The journey from that day to the present day included a number of stops along the way, including a hall above the Woolworth’s 5 & 10 at the corner of North Broadway and Main Street (now State Street). A lot was purchased on South Lundy Avenue in 1895 and the new church held its first worship service on Christmas Day 1897. In 1917, the church experienced a split between the German-speaking members and English-speaking members, resulting in the founding of Holy Trinity Lutheran Church. Property was purchased on South Broadway for an Emmanuel church hall and eventually the decision was made to build a new church there, with the cornerstone laid in 1928. There the church remains. The old church currently houses the ROC of Salem. The church also bought some property up the street in 1956 which eventually became the education building.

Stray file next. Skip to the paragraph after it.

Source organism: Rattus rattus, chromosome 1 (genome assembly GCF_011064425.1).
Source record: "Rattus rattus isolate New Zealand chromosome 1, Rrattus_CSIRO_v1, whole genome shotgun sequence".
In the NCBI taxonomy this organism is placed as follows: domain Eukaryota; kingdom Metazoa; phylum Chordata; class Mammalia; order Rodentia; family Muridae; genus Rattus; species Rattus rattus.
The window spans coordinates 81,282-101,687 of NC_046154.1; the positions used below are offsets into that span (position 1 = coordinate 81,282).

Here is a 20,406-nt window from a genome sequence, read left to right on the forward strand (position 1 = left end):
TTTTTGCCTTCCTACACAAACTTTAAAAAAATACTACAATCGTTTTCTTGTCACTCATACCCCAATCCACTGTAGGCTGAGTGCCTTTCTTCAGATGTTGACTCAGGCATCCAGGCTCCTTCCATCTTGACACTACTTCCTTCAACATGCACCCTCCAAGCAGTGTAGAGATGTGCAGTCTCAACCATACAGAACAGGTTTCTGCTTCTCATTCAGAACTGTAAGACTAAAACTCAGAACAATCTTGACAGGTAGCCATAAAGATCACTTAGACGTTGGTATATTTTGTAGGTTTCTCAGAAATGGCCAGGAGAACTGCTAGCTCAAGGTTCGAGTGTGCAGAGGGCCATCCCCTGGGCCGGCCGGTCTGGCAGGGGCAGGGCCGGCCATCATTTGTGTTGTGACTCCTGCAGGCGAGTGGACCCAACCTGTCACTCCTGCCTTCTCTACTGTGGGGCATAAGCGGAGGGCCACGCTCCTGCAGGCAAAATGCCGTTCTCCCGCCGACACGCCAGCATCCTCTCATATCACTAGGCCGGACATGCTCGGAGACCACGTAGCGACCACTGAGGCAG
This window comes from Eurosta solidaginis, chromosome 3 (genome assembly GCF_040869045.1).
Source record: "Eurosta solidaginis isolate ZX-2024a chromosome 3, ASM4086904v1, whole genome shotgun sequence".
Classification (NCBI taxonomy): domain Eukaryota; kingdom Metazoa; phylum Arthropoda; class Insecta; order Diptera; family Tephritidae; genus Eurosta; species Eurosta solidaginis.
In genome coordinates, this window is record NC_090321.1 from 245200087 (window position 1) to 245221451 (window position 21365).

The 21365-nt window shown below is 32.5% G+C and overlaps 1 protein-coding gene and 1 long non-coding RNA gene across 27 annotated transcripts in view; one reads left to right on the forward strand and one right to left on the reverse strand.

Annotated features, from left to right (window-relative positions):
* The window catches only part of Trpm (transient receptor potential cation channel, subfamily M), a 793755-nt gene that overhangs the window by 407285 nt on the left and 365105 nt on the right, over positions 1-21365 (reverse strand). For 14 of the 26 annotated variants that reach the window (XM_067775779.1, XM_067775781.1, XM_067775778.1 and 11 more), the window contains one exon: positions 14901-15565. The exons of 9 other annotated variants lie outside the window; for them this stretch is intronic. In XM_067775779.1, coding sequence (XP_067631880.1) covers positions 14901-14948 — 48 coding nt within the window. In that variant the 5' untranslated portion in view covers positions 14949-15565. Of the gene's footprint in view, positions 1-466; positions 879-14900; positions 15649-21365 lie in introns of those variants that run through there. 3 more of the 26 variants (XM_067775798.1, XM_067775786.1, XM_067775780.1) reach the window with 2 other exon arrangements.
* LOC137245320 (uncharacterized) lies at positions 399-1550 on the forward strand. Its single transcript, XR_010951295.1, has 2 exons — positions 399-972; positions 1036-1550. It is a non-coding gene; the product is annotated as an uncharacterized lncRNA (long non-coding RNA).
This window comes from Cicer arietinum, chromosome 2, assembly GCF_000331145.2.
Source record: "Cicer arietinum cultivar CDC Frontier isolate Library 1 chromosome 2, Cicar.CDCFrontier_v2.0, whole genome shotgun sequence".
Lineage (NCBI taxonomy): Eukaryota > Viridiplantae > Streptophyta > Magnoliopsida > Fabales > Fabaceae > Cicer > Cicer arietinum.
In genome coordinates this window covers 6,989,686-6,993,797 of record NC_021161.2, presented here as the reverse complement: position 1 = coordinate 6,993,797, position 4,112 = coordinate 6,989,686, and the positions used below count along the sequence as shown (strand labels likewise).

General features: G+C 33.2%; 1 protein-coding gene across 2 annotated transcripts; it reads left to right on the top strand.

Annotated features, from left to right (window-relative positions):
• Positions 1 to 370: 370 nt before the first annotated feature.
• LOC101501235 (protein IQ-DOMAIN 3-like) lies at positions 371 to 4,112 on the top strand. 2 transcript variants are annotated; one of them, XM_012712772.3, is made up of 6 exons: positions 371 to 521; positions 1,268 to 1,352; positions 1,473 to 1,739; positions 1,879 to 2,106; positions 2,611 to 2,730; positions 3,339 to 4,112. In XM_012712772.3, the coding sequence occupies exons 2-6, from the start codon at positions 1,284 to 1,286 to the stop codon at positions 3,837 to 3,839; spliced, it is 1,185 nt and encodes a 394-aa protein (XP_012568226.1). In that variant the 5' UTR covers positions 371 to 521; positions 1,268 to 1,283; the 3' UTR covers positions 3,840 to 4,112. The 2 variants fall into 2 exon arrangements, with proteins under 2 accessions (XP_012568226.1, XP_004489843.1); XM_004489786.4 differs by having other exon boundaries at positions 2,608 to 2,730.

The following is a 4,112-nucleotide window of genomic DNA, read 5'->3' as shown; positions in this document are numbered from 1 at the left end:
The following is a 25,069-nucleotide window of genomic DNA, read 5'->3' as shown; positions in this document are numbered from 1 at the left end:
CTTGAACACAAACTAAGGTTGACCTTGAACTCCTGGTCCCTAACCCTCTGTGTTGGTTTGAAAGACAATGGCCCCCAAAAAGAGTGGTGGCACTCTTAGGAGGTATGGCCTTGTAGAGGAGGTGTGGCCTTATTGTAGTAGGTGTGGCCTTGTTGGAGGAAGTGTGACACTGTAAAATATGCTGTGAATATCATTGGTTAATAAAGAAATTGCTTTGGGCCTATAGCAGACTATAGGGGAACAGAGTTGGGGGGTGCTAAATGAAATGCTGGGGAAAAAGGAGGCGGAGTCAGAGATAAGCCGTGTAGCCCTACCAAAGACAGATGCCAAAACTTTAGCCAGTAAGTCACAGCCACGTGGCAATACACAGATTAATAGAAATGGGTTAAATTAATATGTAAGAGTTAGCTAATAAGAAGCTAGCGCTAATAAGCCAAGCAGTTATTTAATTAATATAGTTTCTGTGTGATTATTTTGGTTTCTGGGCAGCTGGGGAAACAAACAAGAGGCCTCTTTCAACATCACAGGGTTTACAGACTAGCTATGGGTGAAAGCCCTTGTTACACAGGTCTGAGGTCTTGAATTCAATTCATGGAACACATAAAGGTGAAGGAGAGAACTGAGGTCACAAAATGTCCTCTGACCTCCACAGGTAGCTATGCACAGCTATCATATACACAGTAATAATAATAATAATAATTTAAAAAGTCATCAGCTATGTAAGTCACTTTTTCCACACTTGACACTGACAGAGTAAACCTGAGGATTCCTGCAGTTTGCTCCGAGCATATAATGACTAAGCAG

Emmanuel Lutheran Church in 1892 on South Lundy Avenue.

The people themselves have continued to care for the church as their ancestors did, along with caring for the community.

“Our immigrants were very strong in their faith,” committee member Anne Lutz said.

She and committee member Dawn Jackson grew up together in the church where they’ve been lifelong members and third and fourth generations of their families in the church.

Jackson said she’s learned the origin of some things in the church, including a handpainted ceramic statue that Anne’s grandmother helped to get here from Romania through fundraising dinners.

“I think we were all rooted,” she said.

Emmanuel Lutheran Church as it looks today on South Broadway Avenue.

Angela McCoy, who was originally Catholic, moved to Salem in 2008 and she and her husband started looking for a church and trying different ones. When she first came to Emmanuel Lutheran, everyone was welcoming and one family invited her and her family to dinner at their house.